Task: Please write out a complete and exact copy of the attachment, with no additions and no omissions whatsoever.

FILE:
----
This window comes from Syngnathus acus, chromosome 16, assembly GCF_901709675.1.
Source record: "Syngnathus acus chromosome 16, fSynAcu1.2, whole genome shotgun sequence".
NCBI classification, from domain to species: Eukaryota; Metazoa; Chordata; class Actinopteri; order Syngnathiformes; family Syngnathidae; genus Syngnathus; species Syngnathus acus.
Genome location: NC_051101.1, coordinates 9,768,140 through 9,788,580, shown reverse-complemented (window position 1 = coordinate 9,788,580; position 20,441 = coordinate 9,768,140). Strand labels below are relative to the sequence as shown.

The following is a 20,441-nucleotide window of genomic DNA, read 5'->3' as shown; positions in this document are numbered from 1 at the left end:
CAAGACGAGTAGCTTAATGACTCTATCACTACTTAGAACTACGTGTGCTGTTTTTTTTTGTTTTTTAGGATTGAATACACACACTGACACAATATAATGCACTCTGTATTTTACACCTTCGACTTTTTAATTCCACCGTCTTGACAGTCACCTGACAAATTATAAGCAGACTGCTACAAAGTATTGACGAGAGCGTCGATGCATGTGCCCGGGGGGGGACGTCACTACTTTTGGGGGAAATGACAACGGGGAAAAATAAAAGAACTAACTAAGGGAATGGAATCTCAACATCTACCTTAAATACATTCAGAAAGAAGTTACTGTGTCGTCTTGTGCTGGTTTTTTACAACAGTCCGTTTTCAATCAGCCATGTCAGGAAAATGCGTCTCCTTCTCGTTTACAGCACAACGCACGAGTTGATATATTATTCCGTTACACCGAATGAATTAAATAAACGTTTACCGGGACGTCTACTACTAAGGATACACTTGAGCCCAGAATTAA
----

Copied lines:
This window comes from Syngnathus acus, chromosome 16, assembly GCF_901709675.1.
Source record: "Syngnathus acus chromosome 16, fSynAcu1.2, whole genome shotgun sequence".
NCBI classification, from domain to species: Eukaryota; Metazoa; Chordata; class Actinopteri; order Syngnathiformes; family Syngnathidae; genus Syngnathus; species Syngnathus acus.
Genome location: NC_051101.1, coordinates 9,768,140 through 9,788,580, shown reverse-complemented (window position 1 = coordinate 9,788,580; position 20,441 = coordinate 9,768,140). Strand labels below are relative to the sequence as shown.

The following is a 20,441-nucleotide window of genomic DNA, read 5'->3' as shown; positions in this document are numbered from 1 at the left end:
CAAGACGAGTAGCTTAATGACTCTATCACTACTTAGAACTACGTGTGCTGTTTTTTTTTGTTTTTTAGGATTGAATACACACACTGACACAATATAATGCACTCTGTATTTTACACCTTCGACTTTTTAATTCCACCGTCTTGACAGTCACCTGACAAATTATAAGCAGACTGCTACAAAGTATTGACGAGAGCGTCGATGCATGTGCCCGGGGGGGGACGTCACTACTTTTGGGGGAAATGACAACGGGGAAAAATAAAAGAACTAACTAAGGGAATGGAATCTCAACATCTACCTTAAATACATTCAGAAAGAAGTTACTGTGTCGTCTTGTGCTGGTTTTTTACAACAGTCCGTTTTCAATCAGCCATGTCAGGAAAATGCGTCTCCTTCTCGTTTACAGCACAACGCACGAGTTGATATATTATTCCGTTACACCGAATGAATTAAATAAACGTTTACCGGGACGTCTACTACTAAGGATACACTTGAGCCCAGAATTAA